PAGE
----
A legislative cross-caucus meeting yesterday decided against an extraordinary legislative session, as student protesters had demanded, and instead advised the Ministry of Education (MOE) to immediately launch reviews of curriculum guidelines in accordance with the Senior High School Education Act (高級中等教育法) and to allow schools to freely choose which textbooks they use.
A meeting in the legislature was held yesterday to decide whether an extraordinary legislative session was needed. The meeting had been scheduled to take place at 10:30am, but did not begin until nearly noon, after a prolonged cross-caucus negotiation behind closed doors.
Faced with the Chinese Nationalist Party (KMT) caucus’ strong opposition, the Democratic Progressive Party (DPP) caucus withdrew its proposal to call an extraordinary legislative session to discuss whether to withdraw new curriculum guidelines. Instead, it was agreed in the cross-caucus negotiation that the Ministry of Education would be advised to adhere to Article 43 of the act to immediately establish a “curriculum council” to examine senior-high school curriculum guidelines, and that schools should be free to choose their own textbooks in the new school year.
The KMT caucus, in a news conference before negotiations took place, said it had decided during its caucus meeting not to call an extraordinary legislative session for the curriculum controversy. The resolution was approved by “about 50 legislators that attended the caucus meeting” opposing the DPP caucus’ proposal. The KMT holds 65 seats in the legislature.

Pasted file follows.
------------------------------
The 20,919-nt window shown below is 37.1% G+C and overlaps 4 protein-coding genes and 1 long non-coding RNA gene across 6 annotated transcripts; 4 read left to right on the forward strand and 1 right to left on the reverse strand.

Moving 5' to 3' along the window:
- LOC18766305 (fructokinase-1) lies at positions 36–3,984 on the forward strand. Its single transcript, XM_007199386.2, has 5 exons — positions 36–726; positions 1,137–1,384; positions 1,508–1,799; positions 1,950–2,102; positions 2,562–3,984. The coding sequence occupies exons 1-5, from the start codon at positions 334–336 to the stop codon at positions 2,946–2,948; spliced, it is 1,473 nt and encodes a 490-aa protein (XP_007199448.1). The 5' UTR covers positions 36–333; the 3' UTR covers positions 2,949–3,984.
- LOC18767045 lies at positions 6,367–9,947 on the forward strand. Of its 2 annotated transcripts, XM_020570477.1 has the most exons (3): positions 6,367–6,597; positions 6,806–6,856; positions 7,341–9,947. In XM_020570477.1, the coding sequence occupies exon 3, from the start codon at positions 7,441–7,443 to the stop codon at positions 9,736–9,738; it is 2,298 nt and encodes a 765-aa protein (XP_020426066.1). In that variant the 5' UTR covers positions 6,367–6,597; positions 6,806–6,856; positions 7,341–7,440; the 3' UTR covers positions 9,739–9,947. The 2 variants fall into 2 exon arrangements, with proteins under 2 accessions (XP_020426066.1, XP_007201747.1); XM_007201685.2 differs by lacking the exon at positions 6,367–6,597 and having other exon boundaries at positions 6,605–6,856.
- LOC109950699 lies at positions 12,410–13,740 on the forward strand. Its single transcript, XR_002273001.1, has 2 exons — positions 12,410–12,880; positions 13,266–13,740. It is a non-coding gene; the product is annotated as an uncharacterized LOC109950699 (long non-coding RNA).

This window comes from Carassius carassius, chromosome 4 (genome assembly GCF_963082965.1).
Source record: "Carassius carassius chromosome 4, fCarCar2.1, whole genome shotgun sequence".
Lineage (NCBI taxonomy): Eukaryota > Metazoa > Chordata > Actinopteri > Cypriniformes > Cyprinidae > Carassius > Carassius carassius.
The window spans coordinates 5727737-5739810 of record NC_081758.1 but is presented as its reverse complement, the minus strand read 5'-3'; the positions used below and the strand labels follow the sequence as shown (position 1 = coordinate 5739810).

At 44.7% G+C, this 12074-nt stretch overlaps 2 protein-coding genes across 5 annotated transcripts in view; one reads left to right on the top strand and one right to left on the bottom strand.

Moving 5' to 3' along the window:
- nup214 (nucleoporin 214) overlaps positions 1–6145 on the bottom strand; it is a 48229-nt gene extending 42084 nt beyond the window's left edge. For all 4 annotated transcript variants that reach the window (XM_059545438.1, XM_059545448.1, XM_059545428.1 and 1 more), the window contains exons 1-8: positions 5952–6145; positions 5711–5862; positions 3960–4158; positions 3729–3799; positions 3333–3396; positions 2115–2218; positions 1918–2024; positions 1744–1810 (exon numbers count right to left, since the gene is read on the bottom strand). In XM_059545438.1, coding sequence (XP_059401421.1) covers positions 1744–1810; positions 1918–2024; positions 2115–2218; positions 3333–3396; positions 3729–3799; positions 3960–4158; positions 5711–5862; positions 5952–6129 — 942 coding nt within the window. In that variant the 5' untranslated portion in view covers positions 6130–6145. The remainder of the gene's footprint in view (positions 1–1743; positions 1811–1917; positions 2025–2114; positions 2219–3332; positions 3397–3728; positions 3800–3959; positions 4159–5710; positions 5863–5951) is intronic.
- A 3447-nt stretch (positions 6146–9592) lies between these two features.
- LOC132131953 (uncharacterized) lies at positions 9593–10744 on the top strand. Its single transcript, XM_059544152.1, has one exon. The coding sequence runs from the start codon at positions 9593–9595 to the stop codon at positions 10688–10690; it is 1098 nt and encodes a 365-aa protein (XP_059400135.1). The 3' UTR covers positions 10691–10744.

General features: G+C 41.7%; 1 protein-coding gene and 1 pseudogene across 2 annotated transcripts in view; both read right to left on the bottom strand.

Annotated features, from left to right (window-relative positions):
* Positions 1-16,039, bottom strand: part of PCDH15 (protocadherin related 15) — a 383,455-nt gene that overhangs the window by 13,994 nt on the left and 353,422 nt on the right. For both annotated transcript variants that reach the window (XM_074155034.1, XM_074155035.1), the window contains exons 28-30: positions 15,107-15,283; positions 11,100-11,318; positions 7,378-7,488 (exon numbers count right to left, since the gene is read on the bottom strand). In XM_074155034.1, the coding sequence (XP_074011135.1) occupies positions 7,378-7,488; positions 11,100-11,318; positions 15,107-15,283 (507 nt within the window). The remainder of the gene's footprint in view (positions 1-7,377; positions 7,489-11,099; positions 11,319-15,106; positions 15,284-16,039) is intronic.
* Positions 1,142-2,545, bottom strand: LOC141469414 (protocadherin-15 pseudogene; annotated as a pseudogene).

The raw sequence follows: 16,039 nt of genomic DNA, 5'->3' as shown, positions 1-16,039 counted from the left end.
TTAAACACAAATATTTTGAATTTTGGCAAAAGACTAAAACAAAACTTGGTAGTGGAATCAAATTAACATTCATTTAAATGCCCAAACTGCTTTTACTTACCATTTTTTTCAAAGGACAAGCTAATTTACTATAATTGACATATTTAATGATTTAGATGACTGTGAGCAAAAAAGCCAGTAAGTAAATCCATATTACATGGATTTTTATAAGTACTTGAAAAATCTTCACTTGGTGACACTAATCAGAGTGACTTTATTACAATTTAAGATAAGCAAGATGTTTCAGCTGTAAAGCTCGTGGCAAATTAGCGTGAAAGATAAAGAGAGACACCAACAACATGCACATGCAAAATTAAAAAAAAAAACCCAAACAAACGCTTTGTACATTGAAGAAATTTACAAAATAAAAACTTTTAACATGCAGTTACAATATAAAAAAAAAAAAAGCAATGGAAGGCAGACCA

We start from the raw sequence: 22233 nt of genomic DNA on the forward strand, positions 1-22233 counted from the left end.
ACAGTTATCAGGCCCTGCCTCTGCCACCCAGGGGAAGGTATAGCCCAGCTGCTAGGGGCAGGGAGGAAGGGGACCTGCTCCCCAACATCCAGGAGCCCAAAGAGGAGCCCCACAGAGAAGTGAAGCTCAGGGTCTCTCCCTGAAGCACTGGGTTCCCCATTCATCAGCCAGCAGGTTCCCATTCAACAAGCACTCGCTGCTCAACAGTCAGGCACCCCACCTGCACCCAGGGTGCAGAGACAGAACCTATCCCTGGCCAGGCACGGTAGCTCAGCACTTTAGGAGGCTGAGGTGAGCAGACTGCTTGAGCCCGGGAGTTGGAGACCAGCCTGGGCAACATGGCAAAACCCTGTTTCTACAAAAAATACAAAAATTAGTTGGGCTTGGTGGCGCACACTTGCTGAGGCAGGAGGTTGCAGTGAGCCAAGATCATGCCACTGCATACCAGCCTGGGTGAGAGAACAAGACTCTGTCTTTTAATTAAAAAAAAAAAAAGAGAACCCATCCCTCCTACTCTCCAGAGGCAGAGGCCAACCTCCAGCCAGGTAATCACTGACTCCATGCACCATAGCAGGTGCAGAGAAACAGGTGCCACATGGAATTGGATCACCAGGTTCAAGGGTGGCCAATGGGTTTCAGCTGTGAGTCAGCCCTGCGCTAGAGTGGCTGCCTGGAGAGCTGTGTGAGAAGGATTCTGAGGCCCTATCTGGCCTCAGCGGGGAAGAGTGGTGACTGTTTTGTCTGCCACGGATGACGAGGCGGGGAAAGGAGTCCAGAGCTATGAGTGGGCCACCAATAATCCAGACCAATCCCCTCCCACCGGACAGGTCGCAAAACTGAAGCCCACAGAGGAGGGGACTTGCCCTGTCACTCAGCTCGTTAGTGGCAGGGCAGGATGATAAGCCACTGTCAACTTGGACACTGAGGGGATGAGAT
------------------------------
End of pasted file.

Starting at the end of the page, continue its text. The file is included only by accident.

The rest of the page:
“Minister of Education Wu Se-hwa (吳思華) was also present [at the caucus meeting] to report on the issue and said that the curriculum was promulgated in February last year. The anti-curriculum [protest] is a pseudo-dispute, since the new curriculum took effect on Saturday and the textbooks have been printed. It is impossible to recall the textbooks,” KMT deputy caucus whip Lin Te-fu (林德福) said.
“Deputy Legislative Speaker and KMT presidential candidate Hung Hsiu-chu (洪秀柱) was at the meeting and agreed with the caucus’ decision not to hold an extraordinary session. She also called for a ‘just’ debate on the issue that should be resolved among adults rather than using kids,” KMT caucus whip Lai Shyh-bao (賴士葆) said.
The Legislative Yuan’s resolution drew a mixed reaction from student representatives, who expressed concerns about the composition and mission of the proposed review committee, while reiterating demands that curriculum guideline adjustments be suspended.
Student spokesman Hsiao Chu-chun (蕭竹均) of the Apple Tree Commune Club said that students did not accept the outcome, but that they still hoped the proposed “review” would lead to a suspension of the guidelines.
“That they have initiated a review committee demonstrates that they believe there are problems with the guidelines’ adoption procedures,” he said. “If there are problems, then the guidelines should be suspended.”
The committee’s membership should be “open” and include academics of Taiwanese history, he said, adding that students should have the right to send representatives.
Hsiao said that students would remain camped in the forecourt of the ministry until it was certain when the review committee would be convened, as well as the composition of its membership.